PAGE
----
Researchers at MIT have demonstrated a simple system that uses virtual tokens tracked over wireless networks to detect traffic congestion and reroute traffic.
I guess it’s appropriate that RoadRunner was developed within spitting distance of downtown Boston, since few places on Earth have as many problems with traffic congestion.
Researchers at MIT’s Future Urban Mobility Group have demonstrated a very simple system that uses virtual tokens tracked over wireless networks to detect traffic congestion and, when congestion is present, to reroute traffic.
Developed by Jason Gao, a graduate student in computer science and electrical engineering, along with Professor Li-Shiuan Peh, the system – called RoadRunner – doles out a token to every vehicle entering a specified zone. When the number of tokens inside the zone exceeds a preset limit, RoadRunner stops issuing tokens and instead sends out audio alerts with alternative routing to vehicles approaching the zone.
Unfortunately, RoadRunner can’t be effectively deployed yet because it depends on the 802.11p wireless protocol, which has not yet been delivered in many commercial products. According to Gao, the RoadRunner team chose 802.11p because it offers higher power transmission than other standards and is more resistant to noise and interference. For the same reasons, 802.11p is also being employed by collision-avoidance technologies under development and by developers of driverless cars.
“We have two scenarios that we are envisioning in the future,” said Gao. “One is that in the near term cars will actually come with 802.11p built-in.” The other scenario, he said, is that 802.11p may in the future be supported in cell phones. “We are working on shrinking the 802.11p components to get them small enough and low-power enough that they could be integrated directly onto phones in the future,” said Gao.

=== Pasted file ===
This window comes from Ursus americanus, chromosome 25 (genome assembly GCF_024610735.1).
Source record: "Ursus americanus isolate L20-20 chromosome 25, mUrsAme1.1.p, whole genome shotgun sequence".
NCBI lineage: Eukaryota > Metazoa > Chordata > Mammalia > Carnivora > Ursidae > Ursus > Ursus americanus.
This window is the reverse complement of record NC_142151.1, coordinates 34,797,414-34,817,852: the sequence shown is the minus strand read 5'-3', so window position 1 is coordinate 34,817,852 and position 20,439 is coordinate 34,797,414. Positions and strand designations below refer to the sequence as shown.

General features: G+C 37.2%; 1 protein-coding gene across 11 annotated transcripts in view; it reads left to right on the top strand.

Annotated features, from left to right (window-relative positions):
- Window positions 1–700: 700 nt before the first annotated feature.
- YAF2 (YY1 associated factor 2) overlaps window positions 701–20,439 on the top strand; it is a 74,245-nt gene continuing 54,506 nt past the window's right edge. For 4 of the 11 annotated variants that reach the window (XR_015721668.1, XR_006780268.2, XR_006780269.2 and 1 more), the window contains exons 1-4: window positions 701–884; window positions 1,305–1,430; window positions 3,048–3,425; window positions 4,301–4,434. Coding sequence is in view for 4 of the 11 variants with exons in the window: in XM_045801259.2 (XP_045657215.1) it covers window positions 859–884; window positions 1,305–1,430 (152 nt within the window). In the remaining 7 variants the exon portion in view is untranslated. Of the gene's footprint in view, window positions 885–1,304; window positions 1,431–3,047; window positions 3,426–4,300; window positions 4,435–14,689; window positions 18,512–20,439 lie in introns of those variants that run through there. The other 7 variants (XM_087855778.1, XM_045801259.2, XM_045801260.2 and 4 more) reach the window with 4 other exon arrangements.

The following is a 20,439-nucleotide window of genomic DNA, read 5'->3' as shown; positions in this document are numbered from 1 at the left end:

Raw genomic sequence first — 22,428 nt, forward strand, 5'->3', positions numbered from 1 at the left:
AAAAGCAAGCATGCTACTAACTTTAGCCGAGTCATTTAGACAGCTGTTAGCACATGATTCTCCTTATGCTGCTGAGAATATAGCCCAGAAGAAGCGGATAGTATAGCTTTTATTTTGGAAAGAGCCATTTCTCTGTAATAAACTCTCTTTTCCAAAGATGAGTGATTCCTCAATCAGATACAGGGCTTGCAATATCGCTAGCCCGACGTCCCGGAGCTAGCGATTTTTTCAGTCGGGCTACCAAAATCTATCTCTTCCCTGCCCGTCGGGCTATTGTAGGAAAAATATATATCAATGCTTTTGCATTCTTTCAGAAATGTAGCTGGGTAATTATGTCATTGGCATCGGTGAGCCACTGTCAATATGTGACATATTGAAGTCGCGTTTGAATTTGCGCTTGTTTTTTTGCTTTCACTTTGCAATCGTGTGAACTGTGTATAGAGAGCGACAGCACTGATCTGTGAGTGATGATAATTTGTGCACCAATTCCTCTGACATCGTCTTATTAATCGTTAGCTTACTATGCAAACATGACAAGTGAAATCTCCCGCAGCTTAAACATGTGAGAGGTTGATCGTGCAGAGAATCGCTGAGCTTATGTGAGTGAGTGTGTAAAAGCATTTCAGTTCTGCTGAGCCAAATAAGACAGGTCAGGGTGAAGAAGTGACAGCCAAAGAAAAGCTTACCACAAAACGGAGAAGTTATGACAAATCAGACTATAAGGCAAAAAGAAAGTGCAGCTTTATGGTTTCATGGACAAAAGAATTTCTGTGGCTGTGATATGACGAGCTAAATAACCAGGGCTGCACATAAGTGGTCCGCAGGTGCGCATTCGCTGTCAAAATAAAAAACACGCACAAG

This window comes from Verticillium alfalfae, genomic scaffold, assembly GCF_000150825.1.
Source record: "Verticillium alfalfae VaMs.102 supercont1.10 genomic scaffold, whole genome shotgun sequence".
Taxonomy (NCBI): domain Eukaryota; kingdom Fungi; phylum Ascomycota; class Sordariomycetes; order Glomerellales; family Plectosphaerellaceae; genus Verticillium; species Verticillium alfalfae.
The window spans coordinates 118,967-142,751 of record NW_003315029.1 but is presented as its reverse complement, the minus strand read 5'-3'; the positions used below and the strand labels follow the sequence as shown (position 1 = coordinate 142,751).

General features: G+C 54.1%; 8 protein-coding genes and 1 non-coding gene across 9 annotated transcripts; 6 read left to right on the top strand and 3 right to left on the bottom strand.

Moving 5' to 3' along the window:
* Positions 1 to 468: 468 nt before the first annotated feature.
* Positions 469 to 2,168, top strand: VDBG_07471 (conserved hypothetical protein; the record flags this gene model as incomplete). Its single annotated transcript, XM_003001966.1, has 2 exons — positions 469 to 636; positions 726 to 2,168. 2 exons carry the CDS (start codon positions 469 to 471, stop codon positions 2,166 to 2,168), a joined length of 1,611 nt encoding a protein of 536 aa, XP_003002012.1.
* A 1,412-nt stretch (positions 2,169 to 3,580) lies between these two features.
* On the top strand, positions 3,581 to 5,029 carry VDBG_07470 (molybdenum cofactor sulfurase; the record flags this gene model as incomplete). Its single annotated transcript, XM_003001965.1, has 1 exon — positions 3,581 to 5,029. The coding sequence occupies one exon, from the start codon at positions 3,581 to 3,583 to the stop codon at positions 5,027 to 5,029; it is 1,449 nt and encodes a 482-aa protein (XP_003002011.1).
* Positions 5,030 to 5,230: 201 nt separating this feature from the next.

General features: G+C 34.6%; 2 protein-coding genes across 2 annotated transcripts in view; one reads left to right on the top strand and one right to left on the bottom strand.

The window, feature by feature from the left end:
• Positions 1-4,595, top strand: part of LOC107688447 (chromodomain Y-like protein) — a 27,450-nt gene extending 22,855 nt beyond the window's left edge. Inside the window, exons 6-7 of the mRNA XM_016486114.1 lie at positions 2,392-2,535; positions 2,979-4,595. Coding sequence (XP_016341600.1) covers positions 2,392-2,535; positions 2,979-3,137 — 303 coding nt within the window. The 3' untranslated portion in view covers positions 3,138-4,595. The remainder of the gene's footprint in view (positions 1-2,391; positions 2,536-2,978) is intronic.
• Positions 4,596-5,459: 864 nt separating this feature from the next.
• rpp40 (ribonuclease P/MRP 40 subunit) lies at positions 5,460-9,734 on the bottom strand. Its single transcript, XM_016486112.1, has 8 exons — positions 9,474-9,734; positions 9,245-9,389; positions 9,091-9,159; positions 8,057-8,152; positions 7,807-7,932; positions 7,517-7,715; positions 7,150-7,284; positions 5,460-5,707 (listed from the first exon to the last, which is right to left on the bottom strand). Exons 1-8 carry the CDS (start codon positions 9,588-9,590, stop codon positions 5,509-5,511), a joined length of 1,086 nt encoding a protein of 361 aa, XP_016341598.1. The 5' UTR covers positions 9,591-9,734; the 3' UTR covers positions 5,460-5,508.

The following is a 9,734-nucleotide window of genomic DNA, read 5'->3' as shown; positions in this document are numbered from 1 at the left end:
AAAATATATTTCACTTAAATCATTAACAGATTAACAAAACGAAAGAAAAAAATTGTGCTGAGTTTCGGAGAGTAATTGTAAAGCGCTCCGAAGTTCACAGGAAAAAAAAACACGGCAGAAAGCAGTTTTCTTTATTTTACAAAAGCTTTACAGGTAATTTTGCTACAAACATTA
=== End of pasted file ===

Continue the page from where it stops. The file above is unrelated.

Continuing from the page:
For the RoadRunner demonstration, however, the team installed off-the-shelf 802.11p radios that are roughly the size of a hardcover book.
The key advantage of RoadRunner, besides its being automated, is that it’s inexpensive, since it doesn’t require installing roadway sensor or transponders in vehicles. Once 802.11p is deployed – whether in cars or cellphones – all that is required is installation of software on the client. “One of the primary goals of RoadRunner was to find a way to deploy a system without incurring a huge amount of cost,” said Gao.
The program the MIT team developed for managing RoadRunner, Gao said, can be used by traffic managers to establish congestion zones simply by drawing polygons. And, in addition to setting the number of tokens allowed in a zone, traffic managers can also specify how far in advance of reaching a congested area vehicles are alerted. In the demonstrations, the system was set to alert vehicles two intersections before the congestion.
Unfortunately, there’s nothing to stop drivers from ignoring the rerouting instructions. And my experiences driving in Boston lead me to suspect that RoadRunner’s commands are more likely to be ignored than honored.
With that in mind, future traffic managers deploying RoadRunner will have to have some way of enforcing its directions. One way is to identify cars in congested areas that don’t have tokens and have traffic fines automatically sent to the registered owner, just as many toll bridges currently send out bills for autos that crossed without a token.
The second option is, in my view, more attractive: Get rid of the drivers. Picture driverless cars that are automatically rerouted to their destinations when RoadRunner sends congestion alerts. Some people might feel controlled by such a system. For my part, it would mean a little more time to finish reading the newspaper. That’s a lot better than sitting in frustration behind the wheel stuck in gridlock.